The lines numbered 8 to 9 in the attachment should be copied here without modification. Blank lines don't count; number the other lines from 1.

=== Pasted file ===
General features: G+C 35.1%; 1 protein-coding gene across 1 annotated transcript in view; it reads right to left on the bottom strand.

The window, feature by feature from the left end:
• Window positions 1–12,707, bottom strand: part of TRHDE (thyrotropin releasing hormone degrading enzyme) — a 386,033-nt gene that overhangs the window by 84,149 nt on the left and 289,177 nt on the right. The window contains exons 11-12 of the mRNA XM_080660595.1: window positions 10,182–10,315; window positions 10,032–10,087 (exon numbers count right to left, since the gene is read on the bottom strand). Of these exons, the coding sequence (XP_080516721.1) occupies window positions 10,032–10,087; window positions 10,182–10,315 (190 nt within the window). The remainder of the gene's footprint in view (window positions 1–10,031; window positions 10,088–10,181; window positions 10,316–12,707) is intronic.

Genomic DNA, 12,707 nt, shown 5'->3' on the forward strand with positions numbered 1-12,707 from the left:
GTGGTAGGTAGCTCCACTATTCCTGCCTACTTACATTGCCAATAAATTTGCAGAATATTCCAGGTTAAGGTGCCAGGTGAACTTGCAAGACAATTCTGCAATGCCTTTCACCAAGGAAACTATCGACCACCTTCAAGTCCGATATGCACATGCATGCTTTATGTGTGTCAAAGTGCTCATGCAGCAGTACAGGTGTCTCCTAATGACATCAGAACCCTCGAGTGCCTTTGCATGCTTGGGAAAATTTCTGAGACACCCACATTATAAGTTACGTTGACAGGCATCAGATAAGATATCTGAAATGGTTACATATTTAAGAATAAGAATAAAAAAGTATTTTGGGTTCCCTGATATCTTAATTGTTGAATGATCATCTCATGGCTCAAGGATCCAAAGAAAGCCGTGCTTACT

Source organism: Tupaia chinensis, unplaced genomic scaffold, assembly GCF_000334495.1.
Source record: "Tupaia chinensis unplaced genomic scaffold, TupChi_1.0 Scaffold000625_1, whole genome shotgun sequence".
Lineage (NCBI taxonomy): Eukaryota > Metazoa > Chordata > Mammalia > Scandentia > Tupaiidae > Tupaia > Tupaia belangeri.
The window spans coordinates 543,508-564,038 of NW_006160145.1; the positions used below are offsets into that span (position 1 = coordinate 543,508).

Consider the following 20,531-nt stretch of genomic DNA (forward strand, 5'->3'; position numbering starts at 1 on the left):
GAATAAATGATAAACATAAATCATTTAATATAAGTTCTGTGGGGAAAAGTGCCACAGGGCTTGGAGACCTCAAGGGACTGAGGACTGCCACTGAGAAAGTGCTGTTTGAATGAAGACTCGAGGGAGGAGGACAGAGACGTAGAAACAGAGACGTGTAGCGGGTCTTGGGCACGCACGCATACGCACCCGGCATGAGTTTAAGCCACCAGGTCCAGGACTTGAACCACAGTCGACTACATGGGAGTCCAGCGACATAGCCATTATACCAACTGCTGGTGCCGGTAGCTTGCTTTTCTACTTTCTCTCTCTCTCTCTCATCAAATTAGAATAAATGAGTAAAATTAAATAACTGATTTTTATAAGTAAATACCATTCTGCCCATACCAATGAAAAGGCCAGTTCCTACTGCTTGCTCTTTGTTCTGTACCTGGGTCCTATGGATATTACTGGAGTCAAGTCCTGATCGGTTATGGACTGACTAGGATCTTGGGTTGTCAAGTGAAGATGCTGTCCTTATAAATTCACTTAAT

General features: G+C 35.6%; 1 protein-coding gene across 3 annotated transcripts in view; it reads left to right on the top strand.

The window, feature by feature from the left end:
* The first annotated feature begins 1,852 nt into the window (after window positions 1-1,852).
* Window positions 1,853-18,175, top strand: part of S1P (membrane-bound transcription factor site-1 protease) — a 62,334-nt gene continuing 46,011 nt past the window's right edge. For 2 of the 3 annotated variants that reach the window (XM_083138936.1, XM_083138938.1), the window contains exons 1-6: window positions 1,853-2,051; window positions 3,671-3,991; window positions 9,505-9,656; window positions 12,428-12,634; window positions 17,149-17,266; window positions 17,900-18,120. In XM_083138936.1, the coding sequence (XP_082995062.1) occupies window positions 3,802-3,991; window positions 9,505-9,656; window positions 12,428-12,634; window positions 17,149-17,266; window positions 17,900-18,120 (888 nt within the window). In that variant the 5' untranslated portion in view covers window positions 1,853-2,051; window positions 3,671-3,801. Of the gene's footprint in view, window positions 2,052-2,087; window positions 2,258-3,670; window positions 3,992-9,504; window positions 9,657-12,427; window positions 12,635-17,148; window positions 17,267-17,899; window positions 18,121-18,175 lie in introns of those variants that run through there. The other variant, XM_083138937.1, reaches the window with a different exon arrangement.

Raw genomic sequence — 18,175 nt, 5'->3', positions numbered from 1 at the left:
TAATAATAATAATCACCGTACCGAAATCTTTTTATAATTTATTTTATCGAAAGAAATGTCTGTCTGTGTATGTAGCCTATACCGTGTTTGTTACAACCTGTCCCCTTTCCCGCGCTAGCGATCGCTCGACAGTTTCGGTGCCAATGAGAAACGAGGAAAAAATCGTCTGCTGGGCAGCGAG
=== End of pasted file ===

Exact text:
Lineage (NCBI taxonomy): Eukaryota > Metazoa > Chordata > Mammalia > Scandentia > Tupaiidae > Tupaia > Tupaia belangeri.
The window spans coordinates 543,508-564,038 of NW_006160145.1; the positions used below are offsets into that span (position 1 = coordinate 543,508).